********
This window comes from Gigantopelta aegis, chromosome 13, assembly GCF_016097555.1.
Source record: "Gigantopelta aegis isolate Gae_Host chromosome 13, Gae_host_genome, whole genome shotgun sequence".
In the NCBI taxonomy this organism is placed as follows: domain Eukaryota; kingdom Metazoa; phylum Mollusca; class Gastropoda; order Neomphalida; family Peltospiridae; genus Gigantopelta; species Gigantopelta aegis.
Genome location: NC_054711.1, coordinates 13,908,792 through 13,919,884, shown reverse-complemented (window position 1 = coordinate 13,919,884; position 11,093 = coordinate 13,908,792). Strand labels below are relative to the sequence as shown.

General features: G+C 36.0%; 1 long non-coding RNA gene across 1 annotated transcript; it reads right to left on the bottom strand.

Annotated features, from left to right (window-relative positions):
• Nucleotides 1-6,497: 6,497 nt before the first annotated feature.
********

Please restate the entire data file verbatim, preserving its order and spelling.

This window comes from Gigantopelta aegis, chromosome 13, assembly GCF_016097555.1.
Source record: "Gigantopelta aegis isolate Gae_Host chromosome 13, Gae_host_genome, whole genome shotgun sequence".
In the NCBI taxonomy this organism is placed as follows: domain Eukaryota; kingdom Metazoa; phylum Mollusca; class Gastropoda; order Neomphalida; family Peltospiridae; genus Gigantopelta; species Gigantopelta aegis.
Genome location: NC_054711.1, coordinates 13,908,792 through 13,919,884, shown reverse-complemented (window position 1 = coordinate 13,919,884; position 11,093 = coordinate 13,908,792). Strand labels below are relative to the sequence as shown.

General features: G+C 36.0%; 1 long non-coding RNA gene across 1 annotated transcript; it reads right to left on the bottom strand.

Annotated features, from left to right (window-relative positions):
• Nucleotides 1-6,497: 6,497 nt before the first annotated feature.